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In-machining solutions

​How tool and process monitoring works

The process of transforming a raw material to a finished component is affected by multiple factors that may cause unexpected and unwanted results.

Even in stable machining processes, inevitable disturbances can lead to costly repairs of your machine tool, scrapping of components or sub-optimal use of cutting tools. Examples include:

  • An undetected variation in the hardness of the raw material may increase the wear of the cutting tool, leading to insufficient surface quality.
  • A small collision may occur and is left unreported, eventually leading to larger repair costs or machining issues.
  • Overuse of the machine tool’s spindle can increase downtime costs and create the need for unplanned maintenance.

In a controlled machining process where real-time decisions are based on facts, manufacturers are able to optimize their processes and significantly reduce their manufacturing-related waste.

 

Connected tooling solutions and process monitoring enable you to leverage data to make the right, fact-based decisions and reach more productive machining.


Sensors close to the machining

All machining processes generate physical characteristics of which some can be read directly from the NC control drive values. Collection of other data requires installation of additional sensory equipment close to the machining.

An increasing number of cutting tools are being engineered with the ability to transmit information about the surrounding cutting conditions. Sensors embedded in the tools communicate conditions such as tool temperature and position as well as vibration levels.

Industrial sensors can also be installed in the machine tool. Most often, these are positioned near the spindle or on the clamping unit, but positioning is evaluated from case to case depending on the manufacturer’s applications and specific needs. Sensors inside the machine tool enable monitoring of vibration levels and cutting forces.

Sensors embedded inside a damped turning adaptor communicates current temperature, vibration levels and surface roughness during machining through a wireless protocol.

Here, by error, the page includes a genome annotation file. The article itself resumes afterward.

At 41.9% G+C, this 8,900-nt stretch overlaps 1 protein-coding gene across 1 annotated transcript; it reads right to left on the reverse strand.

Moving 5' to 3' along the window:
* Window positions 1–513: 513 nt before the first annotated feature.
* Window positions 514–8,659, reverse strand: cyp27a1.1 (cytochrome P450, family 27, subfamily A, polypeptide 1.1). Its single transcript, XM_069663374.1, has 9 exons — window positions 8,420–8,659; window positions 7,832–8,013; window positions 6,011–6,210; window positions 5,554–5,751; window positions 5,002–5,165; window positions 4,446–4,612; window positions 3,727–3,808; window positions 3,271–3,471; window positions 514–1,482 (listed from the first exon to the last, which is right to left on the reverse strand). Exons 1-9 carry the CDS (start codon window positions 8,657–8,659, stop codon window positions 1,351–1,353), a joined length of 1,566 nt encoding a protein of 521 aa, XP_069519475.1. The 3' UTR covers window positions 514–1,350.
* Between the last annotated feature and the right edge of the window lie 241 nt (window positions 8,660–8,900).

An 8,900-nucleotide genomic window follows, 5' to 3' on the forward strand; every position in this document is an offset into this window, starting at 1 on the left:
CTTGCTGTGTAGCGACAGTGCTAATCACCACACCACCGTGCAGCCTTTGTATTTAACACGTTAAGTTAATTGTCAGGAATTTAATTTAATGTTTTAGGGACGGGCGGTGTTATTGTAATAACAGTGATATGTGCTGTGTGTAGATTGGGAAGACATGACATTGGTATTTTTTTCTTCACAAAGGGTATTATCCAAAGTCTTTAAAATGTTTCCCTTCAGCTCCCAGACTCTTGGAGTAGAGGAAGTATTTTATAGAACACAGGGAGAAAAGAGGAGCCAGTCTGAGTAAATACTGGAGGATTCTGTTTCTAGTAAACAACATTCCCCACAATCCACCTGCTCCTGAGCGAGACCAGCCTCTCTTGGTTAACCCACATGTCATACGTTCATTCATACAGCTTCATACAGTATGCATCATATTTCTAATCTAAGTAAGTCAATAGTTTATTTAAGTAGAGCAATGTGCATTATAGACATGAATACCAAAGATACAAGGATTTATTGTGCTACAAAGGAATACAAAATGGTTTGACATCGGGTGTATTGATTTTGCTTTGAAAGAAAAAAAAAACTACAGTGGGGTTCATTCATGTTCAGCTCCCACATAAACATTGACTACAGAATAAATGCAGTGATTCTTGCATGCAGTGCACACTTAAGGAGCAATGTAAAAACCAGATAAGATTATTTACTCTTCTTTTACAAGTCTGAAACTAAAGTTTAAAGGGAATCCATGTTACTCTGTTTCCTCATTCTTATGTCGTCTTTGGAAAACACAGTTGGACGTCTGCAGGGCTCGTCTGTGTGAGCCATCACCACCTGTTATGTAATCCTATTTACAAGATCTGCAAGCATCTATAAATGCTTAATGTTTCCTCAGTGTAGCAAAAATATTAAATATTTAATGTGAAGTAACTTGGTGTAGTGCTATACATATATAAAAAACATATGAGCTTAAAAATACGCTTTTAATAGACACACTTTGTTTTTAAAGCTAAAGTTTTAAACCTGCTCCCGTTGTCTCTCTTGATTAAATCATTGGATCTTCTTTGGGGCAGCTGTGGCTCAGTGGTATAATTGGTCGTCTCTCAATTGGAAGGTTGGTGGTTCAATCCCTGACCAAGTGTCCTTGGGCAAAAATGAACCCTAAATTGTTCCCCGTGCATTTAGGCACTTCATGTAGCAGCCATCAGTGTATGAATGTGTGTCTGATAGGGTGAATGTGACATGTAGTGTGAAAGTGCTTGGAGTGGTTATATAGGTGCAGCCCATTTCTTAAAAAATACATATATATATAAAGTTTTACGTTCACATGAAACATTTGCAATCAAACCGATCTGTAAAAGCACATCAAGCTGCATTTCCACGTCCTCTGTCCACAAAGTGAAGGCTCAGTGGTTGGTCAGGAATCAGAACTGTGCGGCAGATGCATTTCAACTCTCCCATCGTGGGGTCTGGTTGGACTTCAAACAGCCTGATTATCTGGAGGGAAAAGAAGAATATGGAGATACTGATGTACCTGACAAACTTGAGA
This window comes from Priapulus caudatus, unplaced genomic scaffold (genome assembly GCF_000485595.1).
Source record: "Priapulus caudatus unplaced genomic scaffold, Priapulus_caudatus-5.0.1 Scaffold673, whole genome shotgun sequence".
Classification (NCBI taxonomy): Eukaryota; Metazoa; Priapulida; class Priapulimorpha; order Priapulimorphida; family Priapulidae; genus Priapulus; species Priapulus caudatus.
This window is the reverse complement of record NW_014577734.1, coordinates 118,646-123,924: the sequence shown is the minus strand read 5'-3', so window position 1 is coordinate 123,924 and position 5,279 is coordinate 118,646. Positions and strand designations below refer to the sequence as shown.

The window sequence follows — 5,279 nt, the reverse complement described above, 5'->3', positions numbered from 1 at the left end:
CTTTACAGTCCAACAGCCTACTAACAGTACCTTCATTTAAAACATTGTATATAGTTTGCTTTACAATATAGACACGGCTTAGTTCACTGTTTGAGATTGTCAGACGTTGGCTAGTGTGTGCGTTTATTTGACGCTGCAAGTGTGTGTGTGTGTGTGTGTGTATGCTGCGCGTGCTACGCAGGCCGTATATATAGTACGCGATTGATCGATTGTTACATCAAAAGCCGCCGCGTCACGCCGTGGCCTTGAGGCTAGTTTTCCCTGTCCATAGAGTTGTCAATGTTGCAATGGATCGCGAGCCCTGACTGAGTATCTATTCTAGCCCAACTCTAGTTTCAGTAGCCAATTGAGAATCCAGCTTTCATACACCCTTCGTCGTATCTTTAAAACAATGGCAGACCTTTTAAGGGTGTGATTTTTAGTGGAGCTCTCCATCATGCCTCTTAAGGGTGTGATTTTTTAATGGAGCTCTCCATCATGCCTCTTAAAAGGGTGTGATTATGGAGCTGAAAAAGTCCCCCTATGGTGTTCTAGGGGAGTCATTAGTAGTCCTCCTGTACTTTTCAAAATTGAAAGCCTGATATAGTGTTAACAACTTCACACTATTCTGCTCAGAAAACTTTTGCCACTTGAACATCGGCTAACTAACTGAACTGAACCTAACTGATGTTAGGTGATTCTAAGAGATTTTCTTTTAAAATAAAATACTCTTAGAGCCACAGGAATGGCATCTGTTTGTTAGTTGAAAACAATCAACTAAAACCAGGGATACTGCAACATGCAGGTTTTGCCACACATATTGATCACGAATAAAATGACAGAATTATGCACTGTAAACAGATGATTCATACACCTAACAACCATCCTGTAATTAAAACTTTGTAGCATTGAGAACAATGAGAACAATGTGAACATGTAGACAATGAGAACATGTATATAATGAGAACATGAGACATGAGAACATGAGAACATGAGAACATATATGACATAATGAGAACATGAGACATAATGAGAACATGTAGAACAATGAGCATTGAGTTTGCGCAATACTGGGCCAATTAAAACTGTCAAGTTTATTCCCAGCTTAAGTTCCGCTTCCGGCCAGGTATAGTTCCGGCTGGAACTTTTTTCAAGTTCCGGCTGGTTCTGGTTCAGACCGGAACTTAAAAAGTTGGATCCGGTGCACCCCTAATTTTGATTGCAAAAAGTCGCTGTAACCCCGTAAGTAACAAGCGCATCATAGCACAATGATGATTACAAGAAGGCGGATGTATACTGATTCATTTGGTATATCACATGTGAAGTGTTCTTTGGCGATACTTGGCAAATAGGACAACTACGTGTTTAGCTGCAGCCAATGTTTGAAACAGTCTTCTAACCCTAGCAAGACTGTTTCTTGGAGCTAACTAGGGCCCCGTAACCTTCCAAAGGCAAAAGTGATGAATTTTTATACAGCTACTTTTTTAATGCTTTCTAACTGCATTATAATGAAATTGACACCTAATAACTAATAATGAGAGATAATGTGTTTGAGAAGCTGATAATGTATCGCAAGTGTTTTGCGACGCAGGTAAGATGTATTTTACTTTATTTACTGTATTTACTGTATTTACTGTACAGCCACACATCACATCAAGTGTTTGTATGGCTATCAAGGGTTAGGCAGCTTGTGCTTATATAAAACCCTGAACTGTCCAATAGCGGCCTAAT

An industrial sensor mounted on the machine tool spindle picks up vibration levels and transmits a signal for real-time processing.


Setting limits and defining actions

The basic principle of process monitoring and control is that the filtered and amplified signals generated by sensors can be compared with the expected result in real-time.

Process control software have different features that enable manufacturers to define what actions should be initiated if a process deviates from expectations. For example

  • As machining of harder than expected material creates a spike in the cutting tool force, the process control software immediately stops the machining operation, saving the component’s surface quality.
  • Process control software detects minor changes in the spindle’s performance and sends an alert that the spindle may require maintenance before bigger complications occur.
  • Possible downtime costs related to unplanned maintenance is avoided through access to data about the condition of your equipment and maintenance needs.

Deviations from expected machining processes – that without a process control solution would have passed undetected – are programmed to trigger actions, like stopping the machine or sending alerts.


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Highlights

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CAM workflow integration

Partnership is crucial to create the greatest end-user value in digital manufacturing. CNC Software is one of the first CAM companies to integrate CoroPlus® in their Mastercam software. See the film.

Standard tool data

ISO 13399 is the industry standard for tool data exchange.

CoroPlus®

The CoroPlus® portfolio contains several connected solutions made ready for Industry 4.0.

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